Microvascular decompression better than gamma knife for pain in trigeminal neuralgia
The new systematic and meta-analysis shows that microvascular decompression (MVD) is more effective than gamma knife surgery (GKS) for the treatment of pain associated with trigeminal neuralgia (TN).
According to the lead author, jayant velagala, a student in the department of neurological surgery at Rutgers New Jersey medical school in Newark, New Jersey, MVD shows better effectiveness due to higher rates of initial pain-free outcomes, long-term pain-free outcomes, and lower rates of pain-free recurrences as compare to GKF. The results of this study were presented at the Congress of Neurological Surgeons (CNS) 2015 Annual Meeting.
No Current Consensus for Treatment of TN
Velagala and his colleagues performed a systematic review and meta-analysis on published studies of MVD and GKS for the treatment of TN from 2004 to 2014 in order to better evaluate the differences between the two interventions. MVD and GKS are the most common surgical treatment options for TN. The mechanism of MVD relates to neurovascular compression at the root entry zone of the trigeminal nerve while GKS involves partial or total damage of the trigeminal nerve in order to relieve symptoms.
GKS is minimal invasive technique and that is the reason for its popularity. There is a longer time interval between treatment and pain improvement and also does not provide long-term pain relief. This modality is considered destructive but noninvasive and causes postoperative numbness and motor dysfunction.
MVD is non destructive but invasive in nature. This treatment conserves trigeminal nerve and surrounding neurovascular structures while allowing for excellent visualization of the vascular structures related to the root entry zone of the trigeminal nerve. This method lead to rapid and long term relief as it allows the identification and relocation of any compressed vessels.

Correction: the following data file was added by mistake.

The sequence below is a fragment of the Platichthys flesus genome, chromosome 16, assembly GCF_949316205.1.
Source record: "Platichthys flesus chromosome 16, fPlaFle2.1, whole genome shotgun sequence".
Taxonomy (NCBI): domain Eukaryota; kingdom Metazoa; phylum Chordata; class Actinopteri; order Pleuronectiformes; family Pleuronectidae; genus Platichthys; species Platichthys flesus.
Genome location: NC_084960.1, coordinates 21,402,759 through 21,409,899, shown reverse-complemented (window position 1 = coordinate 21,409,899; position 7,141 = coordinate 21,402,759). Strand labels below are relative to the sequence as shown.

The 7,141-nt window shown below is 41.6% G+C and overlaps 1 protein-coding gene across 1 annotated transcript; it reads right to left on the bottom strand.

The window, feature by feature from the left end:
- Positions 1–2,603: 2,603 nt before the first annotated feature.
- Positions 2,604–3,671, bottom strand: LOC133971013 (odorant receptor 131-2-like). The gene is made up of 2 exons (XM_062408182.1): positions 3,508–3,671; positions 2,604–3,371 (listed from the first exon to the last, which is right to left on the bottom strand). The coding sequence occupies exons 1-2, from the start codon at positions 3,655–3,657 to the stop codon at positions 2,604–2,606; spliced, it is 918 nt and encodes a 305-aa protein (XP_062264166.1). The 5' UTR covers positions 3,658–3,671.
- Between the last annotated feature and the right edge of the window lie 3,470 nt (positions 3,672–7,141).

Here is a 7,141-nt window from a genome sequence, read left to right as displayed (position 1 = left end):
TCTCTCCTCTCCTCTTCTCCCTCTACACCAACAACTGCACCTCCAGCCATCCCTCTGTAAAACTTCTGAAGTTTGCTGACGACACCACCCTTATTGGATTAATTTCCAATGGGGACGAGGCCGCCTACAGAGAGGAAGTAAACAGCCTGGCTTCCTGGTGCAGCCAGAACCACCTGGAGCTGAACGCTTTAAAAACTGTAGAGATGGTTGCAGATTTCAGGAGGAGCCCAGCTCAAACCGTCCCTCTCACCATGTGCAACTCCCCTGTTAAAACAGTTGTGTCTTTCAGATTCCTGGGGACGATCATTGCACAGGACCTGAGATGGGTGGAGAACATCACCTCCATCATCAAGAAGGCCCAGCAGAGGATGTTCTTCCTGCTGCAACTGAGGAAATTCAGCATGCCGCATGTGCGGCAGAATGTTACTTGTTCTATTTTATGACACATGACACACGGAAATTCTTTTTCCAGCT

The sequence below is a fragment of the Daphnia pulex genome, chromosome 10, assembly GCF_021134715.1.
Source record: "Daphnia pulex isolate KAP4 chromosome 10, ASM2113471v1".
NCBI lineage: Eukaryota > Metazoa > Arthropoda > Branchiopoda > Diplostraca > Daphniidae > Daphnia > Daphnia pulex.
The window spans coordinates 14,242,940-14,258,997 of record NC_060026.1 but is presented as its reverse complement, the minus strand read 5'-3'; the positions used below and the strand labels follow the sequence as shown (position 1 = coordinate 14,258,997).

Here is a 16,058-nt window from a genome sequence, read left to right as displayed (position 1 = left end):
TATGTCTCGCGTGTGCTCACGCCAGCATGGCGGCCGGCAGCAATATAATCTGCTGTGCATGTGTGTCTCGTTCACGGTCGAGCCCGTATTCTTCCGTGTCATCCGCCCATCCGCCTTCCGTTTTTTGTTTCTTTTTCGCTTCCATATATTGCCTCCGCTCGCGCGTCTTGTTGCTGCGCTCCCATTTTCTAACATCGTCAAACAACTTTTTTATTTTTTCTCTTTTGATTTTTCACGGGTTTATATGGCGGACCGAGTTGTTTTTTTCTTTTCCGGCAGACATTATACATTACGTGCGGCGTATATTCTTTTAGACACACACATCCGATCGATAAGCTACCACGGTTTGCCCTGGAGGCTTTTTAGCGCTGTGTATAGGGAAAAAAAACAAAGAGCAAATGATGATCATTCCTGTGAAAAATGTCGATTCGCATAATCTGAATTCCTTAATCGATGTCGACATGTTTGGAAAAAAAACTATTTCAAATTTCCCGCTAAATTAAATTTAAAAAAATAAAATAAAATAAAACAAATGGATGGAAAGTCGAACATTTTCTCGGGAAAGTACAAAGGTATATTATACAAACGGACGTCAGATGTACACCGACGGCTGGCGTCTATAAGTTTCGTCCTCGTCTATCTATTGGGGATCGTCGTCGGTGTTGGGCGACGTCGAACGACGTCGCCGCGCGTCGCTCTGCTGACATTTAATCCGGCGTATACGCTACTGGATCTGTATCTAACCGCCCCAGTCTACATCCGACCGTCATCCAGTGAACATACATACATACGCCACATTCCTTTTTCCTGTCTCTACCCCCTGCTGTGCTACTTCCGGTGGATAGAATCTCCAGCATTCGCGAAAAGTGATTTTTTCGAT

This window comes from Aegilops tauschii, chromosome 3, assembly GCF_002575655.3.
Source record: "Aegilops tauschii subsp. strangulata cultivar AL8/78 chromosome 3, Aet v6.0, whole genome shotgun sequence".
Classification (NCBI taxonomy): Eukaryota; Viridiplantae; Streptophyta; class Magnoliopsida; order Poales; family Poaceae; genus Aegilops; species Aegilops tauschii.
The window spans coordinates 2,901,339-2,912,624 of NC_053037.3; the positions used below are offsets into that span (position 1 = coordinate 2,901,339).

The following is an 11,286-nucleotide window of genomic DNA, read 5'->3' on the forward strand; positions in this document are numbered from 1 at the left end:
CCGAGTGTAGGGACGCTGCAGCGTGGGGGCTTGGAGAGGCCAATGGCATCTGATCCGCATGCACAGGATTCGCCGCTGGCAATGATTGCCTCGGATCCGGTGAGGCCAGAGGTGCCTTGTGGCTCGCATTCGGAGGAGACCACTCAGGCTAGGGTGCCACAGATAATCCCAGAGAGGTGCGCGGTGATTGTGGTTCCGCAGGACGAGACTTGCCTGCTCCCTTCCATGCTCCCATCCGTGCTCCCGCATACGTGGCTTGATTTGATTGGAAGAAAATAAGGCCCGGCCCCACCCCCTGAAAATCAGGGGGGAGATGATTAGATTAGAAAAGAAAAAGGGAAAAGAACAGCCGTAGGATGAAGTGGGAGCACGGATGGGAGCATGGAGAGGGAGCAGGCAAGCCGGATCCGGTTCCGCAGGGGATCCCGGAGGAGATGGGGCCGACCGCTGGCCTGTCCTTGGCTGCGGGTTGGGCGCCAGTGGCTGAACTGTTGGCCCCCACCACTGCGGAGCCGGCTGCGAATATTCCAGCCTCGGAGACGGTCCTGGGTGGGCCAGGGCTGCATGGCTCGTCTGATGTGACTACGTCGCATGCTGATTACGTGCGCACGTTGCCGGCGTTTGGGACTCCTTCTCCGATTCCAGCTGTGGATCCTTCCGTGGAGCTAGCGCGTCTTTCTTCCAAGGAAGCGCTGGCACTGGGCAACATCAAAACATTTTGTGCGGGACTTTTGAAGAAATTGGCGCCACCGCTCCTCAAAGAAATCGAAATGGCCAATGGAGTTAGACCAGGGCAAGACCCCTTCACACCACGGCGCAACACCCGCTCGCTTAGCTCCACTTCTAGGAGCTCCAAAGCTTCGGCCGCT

MVD is the only surgical treatment for TN that requires a craniotomy and the main adverse effects involves facial nerve dysfunction and hearing loss.
According to Velagala, there is no definitive proof at present which may help in concluding the one as better treatment.
Medline/PubMED search was used to select the cases and data were extracted regarding rates of complete pain relief and pain-free recurrence. From 18 articles, a total of 2650 patients were included in MVD group and from 25 articles, 2846 patients in GKS group.
Velagala and his colleagues found statistically significant differences between the two groups in favor of MVD for all four of the parameters. MVD had a significantly higher rate of initial pain-free outcomes, higher rate of long-term pain-free outcomes at last follow-up and a significantly lower pain-free recurrence rate when compared with GKS. Forest plots were also used to determine the consistency of the studies between the two groups and MVD was far more consistent in results as compared to GKS.
The investigators felt that the optimal radiation dose and location in GKS continues to be the topic of debate and that becomes the reason for the variability in results of GKS group.
According to the session moderator, Ashwin Viswanathan, MD, clinical assistant professor of neurosurgery at the University of Texas MD Anderson Cancer Center in Houston, there is an ongoing debate as to which should be a frontline therapy. He told Medscape Medical News that some centers have started to support GKS or more specifically radiosurgery as first-line therapy for TN, but according to this study, MVD is the nondestructive option that provides the best initial and long-term benefit for patients with neurovascular conflict.
Finally the investigators concluded that MVD is an effective intervention than GKS for the treatment of TN. The results also emphasize the need for evaluating optimal GKS radiation dosage and delivery location which may give more consistent and better long-term outcomes.